• The Merkava main battle tank has space for 6 passengers in addition to the 4 man crew.
  • Maybe not "a near unstoppable force of destruction", but a technical is a pickup truck fitted with guns. They're pretty cheap—regions vulnerable to the kinds of spontaneous and low-tech armed conflict that technicals show up in tend to have lots of reason (open terrain, farming) to have pickup trucks—and can pack a punch with the right armament, and not to mention can be armored with whatever scrap metal you can find. Disadvantage: The guy in the back actually manning the gun is pretty exposed.
    • In the right conditions they can be surprisingly effective, to the point that the final phase of the Chadian-Libyan Conflict is named "The Great Toyota War" after the large number of Toyota Hilux and Toyota Land Cruiser pick-ups that France provided to Chad and, equipped with modern anti-tank missiles, inflicted the Libyan tank-equipped forces a series of devastating and embarrassing defeats that brought Gaddafi to the negotiation's table. Afterward, Gaddafi started buying large numbers of Toyota pickups for his own army.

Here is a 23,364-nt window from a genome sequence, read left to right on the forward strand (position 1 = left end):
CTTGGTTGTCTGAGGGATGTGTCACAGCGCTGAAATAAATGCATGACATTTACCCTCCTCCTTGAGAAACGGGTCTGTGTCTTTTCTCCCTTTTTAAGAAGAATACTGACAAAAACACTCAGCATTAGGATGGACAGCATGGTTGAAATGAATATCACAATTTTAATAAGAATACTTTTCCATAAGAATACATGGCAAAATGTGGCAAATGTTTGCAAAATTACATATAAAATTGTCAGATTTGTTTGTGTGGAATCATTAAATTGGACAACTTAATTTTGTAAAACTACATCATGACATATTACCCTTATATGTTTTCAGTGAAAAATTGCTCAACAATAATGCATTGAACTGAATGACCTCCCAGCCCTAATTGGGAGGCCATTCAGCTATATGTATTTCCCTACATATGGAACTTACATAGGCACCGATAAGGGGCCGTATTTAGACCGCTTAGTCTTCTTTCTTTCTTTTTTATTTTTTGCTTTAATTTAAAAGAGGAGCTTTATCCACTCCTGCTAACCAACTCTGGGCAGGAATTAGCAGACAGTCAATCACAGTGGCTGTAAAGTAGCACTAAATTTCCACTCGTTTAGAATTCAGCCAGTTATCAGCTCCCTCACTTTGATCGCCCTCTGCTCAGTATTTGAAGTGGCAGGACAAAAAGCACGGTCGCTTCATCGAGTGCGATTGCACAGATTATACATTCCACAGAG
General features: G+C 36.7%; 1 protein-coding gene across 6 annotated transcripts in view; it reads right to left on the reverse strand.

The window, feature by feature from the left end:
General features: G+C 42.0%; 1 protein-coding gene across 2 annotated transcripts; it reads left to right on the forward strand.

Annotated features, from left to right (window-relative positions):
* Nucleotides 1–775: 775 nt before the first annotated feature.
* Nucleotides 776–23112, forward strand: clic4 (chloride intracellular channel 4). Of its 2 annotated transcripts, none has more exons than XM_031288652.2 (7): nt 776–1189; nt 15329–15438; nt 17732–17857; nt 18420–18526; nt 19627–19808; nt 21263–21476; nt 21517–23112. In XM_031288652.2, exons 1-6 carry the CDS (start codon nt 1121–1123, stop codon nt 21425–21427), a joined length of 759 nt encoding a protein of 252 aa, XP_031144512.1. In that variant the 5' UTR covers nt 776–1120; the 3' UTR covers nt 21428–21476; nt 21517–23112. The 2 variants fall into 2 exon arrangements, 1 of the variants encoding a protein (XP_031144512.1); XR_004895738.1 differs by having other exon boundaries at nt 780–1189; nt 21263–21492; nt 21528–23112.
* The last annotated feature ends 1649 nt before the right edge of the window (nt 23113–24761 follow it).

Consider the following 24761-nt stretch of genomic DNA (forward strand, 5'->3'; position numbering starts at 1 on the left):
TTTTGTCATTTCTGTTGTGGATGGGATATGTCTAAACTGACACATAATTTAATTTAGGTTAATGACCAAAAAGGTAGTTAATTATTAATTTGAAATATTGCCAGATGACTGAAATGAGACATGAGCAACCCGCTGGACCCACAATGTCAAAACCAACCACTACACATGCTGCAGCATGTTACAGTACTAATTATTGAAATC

• Larger technicals have also been build using flatbed trucks, mounting howitzers or even salvaged tank turrets on the bed. In the latter version, the guys in the back manning the turret have the most protection and this provides a much more powerful main gun, but unlike most pickup-based technicals the gun cannot fire directly forward since the truck's cab physically blocks it from rotating that far.
  • During The American Civil War, the Confederacy salvaged the USS Merrimack and outfitted her with iron plating, renaming her the CSS Virginia. To be fair, though, the Merrimack had been a frigate before that, so not really an example of this trope.
  • Many wheeled Armoured Personnel Carriers, awesome or otherwise, start out this way: The chassis of a light truck or large 4x4 with an armoured body-shell and a roof hatch with a ring mount for a machine gun.
  • Most Infantry Fighting Vehicles qualify, with the general definition being an armored vehicle that can transport a squad of infantry and is also armed with a 20mm or larger cannon. Many IFVs start out as an unarmed or lightly-armed APC, modified to mount a turret on top for the cannon.